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Traffic. 2006 May;7(5):538-48.

Expanding the role of the dynein regulatory complex to non-axonemal functions: association of GAS11 with the Golgi apparatus.

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1
Department of Microbiology, Immunology and Molecular Genetics, University of California, Los Angeles, CA 90095, USA.

Abstract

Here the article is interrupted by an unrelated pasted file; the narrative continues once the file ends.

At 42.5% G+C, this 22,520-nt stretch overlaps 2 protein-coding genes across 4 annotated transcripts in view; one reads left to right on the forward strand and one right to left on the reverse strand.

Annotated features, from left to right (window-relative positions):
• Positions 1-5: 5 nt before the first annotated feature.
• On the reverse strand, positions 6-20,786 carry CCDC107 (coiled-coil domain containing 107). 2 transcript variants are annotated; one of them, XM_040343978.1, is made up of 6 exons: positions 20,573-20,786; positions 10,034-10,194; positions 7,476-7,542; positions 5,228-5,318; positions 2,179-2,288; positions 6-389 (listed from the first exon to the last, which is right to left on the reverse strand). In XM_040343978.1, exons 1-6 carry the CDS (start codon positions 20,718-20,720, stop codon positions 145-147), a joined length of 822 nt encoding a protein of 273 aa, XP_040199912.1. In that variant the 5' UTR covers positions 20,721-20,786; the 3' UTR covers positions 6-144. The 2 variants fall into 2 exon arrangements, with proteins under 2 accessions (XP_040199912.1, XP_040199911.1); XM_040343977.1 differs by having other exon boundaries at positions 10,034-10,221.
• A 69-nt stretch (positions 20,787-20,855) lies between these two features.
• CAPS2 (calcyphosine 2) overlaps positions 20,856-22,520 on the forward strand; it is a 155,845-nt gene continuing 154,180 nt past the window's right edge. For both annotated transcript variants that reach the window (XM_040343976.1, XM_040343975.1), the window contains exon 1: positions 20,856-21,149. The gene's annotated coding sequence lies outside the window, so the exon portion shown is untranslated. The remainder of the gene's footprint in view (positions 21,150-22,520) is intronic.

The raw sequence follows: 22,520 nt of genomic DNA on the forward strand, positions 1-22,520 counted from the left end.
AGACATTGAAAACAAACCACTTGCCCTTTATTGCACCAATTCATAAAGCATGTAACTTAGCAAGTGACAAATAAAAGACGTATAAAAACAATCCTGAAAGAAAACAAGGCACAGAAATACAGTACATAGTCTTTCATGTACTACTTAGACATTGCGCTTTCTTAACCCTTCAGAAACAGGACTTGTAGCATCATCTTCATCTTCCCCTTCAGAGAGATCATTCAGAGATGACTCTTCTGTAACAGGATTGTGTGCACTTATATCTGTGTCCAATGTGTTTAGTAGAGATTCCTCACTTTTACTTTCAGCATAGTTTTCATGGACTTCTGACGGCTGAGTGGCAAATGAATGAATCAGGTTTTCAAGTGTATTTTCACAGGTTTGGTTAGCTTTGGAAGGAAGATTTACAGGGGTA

The mammalian GAS11 gene is a candidate tumor suppressor of unknown function that was previously identified as one of several genes upregulated upon growth arrest. Interestingly, although GAS11 homologs in Trypanosoma brucei (trypanin) and Chlamydomonas reinhardtii (PF2) are integral components of the flagellar axoneme and are necessary for regulating flagellar beat, the GAS11 gene was discovered based on its expression in cells that do not assemble a motile cilium. This suggests that GAS11 function might not be restricted to the cilium. To investigate this possibility, we generated GAS11-specific antibodies and demonstrate here that GAS11 is expressed in a variety of mammalian cells that lack a motile cilium. In COS7 cells, GAS11 is associated with the detergent-insoluble cytoskeleton and exhibits a juxtanuclear localization that overlaps with the pericentrosomal Golgi apparatus. This localization is dependent upon intact microtubules and is cell-cycle regulated, such that GAS11 is dispersed throughout the cytoplasm as cells progress through mitosis. GAS11 remains associated with Golgi fragments following depolymerization of cytoplasmic microtubules but is dispersed upon disruption of the Golgi with brefeldin A. These data suggest that GAS11 is associated with the Golgi apparatus. In support of this, recombinant GAS11 binds Golgi membranes in vitro. In growth-arrested mIMCD3 cells, GAS11 co-localizes with gamma-tubulin at the base of the primary cilium. The pericentrosomal Golgi apparatus and base of the cilium both represent convergence points for microtubule minus ends and correspond to sites where dynein regulation is required. The algal GAS11 homolog functions as part of a dynein regulatory complex (DRC) in the axoneme (Rupp and Porter. J Cell Biol 2003;162:47-57) and our findings suggest that components of this axonemal dynein regulatory system have been adapted in mammalian cells to participate in non-axonemal functions.

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